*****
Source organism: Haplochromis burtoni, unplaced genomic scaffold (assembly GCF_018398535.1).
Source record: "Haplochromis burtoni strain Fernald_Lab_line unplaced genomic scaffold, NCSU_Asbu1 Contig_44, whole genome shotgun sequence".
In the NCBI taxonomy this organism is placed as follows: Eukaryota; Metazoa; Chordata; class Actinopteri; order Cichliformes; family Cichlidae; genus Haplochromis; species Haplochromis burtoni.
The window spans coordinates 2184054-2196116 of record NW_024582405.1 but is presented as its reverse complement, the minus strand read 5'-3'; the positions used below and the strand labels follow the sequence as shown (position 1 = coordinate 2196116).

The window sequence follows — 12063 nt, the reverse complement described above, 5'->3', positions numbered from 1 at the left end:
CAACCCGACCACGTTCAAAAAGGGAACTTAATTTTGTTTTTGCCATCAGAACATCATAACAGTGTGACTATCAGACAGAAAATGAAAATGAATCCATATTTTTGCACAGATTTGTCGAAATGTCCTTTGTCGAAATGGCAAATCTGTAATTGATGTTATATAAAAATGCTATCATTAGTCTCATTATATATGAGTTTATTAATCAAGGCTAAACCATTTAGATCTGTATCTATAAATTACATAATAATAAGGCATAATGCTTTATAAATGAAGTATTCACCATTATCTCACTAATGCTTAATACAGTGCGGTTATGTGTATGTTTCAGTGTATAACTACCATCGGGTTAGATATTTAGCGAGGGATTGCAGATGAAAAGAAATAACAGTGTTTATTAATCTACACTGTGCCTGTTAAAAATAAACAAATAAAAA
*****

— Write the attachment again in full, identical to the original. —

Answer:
Source organism: Haplochromis burtoni, unplaced genomic scaffold (assembly GCF_018398535.1).
Source record: "Haplochromis burtoni strain Fernald_Lab_line unplaced genomic scaffold, NCSU_Asbu1 Contig_44, whole genome shotgun sequence".
In the NCBI taxonomy this organism is placed as follows: Eukaryota; Metazoa; Chordata; class Actinopteri; order Cichliformes; family Cichlidae; genus Haplochromis; species Haplochromis burtoni.
The window spans coordinates 2184054-2196116 of record NW_024582405.1 but is presented as its reverse complement, the minus strand read 5'-3'; the positions used below and the strand labels follow the sequence as shown (position 1 = coordinate 2196116).

The window sequence follows — 12063 nt, the reverse complement described above, 5'->3', positions numbered from 1 at the left end:
CAACCCGACCACGTTCAAAAAGGGAACTTAATTTTGTTTTTGCCATCAGAACATCATAACAGTGTGACTATCAGACAGAAAATGAAAATGAATCCATATTTTTGCACAGATTTGTCGAAATGTCCTTTGTCGAAATGGCAAATCTGTAATTGATGTTATATAAAAATGCTATCATTAGTCTCATTATATATGAGTTTATTAATCAAGGCTAAACCATTTAGATCTGTATCTATAAATTACATAATAATAAGGCATAATGCTTTATAAATGAAGTATTCACCATTATCTCACTAATGCTTAATACAGTGCGGTTATGTGTATGTTTCAGTGTATAACTACCATCGGGTTAGATATTTAGCGAGGGATTGCAGATGAAAAGAAATAACAGTGTTTATTAATCTACACTGTGCCTGTTAAAAATAAACAAATAAAAA